This is a lesson we learn also in our experiences in the church family to which we belong. Living and loving in the context of a church family is a theme explored by a movie called Babette's Feast. Babette is a famous chef in Napoleon's Paris when she has to flee the country due to being caught on the wrong side of a political debate. She flees to Denmark where she takes up residence with a couple of older widow women. These women run a small church of about 20 members that has been continually declining since their father, who had been pastor of the church, died. Babette gets involved with the little church and finds it to be full of bickering, dissension and unrest. One day Babette gets notice she has won the lottery back in France. Shortly thereafter she receives a check worth millions of dollars. She uses the money to throw an elaborate feast and cook up the finest food available on the planet. The conflicted congregation slowly melts into the moment and over the course of Babette's exquisite seven course meal a healing takes place between the members of the congregation. After the feast, the congregation assumes she will be leaving them since she is now rich. Babette says, "What? Leaving? Rich? I don't have any money. I blew it all on that feast! I threw it away for a feast for you all. I'm not going anywhere." Babette is a Christ figure in this movie because, like Christ, Babette does not protect herself in the ring of life. Babette exposes her full heart to a small, dysfunctional, church family. And she gives away a fortune to them expecting nothing in return and even after that she remains with them in solidarity, in love. Here is an image of God's love which is the kind of love that bears the unbearable, brooks even unlovely, unlikable, uninteresting people. The kind of love Babette displays is the kind of extravagant love Jesus practiced. It is a love that goes beyond expectations -- beyond the call of duty -- it is an all encompassing love.
            As a seminary student I visited the Yad Vashem, the Holocaust Memorial Museum, in Jerusalem, and I was stunned by one exhibit in particular. It was a large room with a tall ceiling and a glass wall. Behind the glass wall were tiny, wrinkled leather, children's shoes. A whole big room full of antiquated children's shoes. They were the shoes of children killed in Nazi concentration camps such as Ravensbruck. It was in Ravensbruck, that place so tainted by evil, that someone found a poem by an anonymous author.  A brief poem that describes how this voluntary self-empting -- agape, caritas -- can transform even the greatest human evil into something of beauty. Here is the poem:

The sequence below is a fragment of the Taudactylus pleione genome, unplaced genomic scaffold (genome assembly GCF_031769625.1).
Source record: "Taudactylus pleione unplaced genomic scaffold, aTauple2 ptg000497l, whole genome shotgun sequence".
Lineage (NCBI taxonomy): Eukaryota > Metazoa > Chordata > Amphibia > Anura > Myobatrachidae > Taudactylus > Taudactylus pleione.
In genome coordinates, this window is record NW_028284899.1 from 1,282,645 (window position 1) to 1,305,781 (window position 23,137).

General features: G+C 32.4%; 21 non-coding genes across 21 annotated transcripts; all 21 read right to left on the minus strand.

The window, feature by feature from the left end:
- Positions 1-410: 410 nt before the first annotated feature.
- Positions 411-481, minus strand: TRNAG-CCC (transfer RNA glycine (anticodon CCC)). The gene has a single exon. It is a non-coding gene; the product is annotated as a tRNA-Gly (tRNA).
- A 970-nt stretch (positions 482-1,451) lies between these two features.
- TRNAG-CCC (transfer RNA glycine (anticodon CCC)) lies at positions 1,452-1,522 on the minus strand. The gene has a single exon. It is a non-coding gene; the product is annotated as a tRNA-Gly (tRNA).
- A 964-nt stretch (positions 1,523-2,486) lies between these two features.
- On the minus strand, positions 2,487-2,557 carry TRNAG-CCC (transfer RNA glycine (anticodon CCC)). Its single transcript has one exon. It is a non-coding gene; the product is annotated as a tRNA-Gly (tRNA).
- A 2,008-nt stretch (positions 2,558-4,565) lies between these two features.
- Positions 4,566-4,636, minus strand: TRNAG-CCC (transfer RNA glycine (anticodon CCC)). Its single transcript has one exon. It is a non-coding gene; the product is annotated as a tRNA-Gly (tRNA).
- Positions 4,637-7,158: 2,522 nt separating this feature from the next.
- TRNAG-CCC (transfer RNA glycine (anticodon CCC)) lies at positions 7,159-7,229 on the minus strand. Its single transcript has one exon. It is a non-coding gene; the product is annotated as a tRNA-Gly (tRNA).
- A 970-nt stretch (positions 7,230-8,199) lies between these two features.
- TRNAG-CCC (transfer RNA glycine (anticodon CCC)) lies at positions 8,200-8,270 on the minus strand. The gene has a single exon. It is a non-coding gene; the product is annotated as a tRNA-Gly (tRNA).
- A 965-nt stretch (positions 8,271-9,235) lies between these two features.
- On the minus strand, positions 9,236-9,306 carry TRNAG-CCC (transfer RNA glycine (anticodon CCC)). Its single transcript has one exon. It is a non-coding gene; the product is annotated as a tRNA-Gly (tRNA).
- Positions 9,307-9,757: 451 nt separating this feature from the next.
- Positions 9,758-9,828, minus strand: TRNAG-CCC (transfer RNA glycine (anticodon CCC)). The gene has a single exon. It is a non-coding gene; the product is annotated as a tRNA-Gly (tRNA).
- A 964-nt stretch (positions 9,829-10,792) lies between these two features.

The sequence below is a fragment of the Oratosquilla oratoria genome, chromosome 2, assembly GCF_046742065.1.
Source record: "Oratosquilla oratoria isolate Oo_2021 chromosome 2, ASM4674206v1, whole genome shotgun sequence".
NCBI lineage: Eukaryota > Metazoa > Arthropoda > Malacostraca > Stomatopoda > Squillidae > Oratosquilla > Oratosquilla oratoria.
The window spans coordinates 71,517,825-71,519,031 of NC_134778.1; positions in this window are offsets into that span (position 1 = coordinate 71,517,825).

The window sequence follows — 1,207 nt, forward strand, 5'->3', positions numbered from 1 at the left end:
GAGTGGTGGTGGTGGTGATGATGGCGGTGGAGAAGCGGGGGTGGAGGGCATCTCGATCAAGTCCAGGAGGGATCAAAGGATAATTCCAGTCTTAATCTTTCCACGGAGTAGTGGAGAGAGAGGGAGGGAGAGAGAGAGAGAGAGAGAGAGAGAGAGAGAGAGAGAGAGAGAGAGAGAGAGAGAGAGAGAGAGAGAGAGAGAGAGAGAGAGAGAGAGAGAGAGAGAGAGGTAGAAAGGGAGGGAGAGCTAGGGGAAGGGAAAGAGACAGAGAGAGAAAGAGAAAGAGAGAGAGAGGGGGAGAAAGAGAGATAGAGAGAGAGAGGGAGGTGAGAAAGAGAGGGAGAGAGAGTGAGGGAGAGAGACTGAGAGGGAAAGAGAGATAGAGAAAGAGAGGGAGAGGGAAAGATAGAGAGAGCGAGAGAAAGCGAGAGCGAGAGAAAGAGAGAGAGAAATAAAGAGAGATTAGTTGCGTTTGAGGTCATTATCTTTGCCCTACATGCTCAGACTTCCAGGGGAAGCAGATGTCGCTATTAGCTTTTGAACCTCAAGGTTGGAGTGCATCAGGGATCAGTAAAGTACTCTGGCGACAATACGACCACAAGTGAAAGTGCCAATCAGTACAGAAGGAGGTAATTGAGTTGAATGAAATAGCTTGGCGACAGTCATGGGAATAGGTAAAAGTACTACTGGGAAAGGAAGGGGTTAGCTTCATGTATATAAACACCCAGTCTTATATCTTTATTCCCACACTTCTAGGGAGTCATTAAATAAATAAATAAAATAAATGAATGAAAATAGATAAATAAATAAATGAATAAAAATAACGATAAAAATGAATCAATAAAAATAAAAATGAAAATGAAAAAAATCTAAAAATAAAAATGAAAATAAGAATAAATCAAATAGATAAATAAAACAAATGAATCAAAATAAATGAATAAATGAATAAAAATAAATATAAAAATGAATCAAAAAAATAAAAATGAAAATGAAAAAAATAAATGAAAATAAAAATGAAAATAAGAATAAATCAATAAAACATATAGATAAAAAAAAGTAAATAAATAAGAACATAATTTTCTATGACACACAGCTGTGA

O Lord,
remember not only the men and women of good will
but also those of ill will.

But do not remember all the suffering they inflicted on us
remember the fruits we have bought thanks to this suffering
our comradeship, our loyalty, our humility, our
courage, our generosity,
the greatness of heart which has grown
out of all this.

And when they come to judgment
let all this fruit which we have born
be their forgiveness.

             What a testament to the human spirit. What a testament to a love that bears all things. Here we see that by continuing to pour oneself out in self-giving love even the darkest evil can be transformed into an act of incredible love.
            I close with the words that were found on a piece of paper in the pocket of a Confederate soldier over a hundred years ago, and though they have been commandeered by politicians and sentimentalists in recent years, I believe that they contain great wisdom:

I asked God for strength, that I might achieve;
I was made weak, that I might learn humbly to obey.

I asked for health, that I might do grater things;
I was given infirmity, that I might do better things.

I asked for riches, that I might be happy;
I was given poverty, that I might be wise.

I asked for power, that I might have praise;
I was given weakness, that I might feel the need of God.

I asked for all things, that I might enjoy life;
I was given life that I might enjoy all things.

I got nothing that I asked for –
But everything that I had hoped for."

             What an amazing thing: the things we do not know. One thing we do know. Love bears the unbearable. And with God's help, so shall we. So shall we.

Sunday, February 04, 2007

Go Deep

Dr. Jon Burnham preached this sermon from Luke 5:1-11
at Batesville Presbyterian Church on February 4, 2007


            Lake Gennesaret is a beautiful setting for the story today. The lake has a holy aura about it left over from the time when Jesus walked the shores and taught the people sitting in a boat out a little ways on the water. Once when he was standing on the shore of Lake Gennesaret, the crowd was pushing in on him to better hear the Word of God. He noticed two boats tied up. The fishermen had just left them and were out scrubbing their nets. He climbed into Simon's boat and asked him to put out a little from the shore. Sitting there, using the boat for a pulpit, he taught the crowd.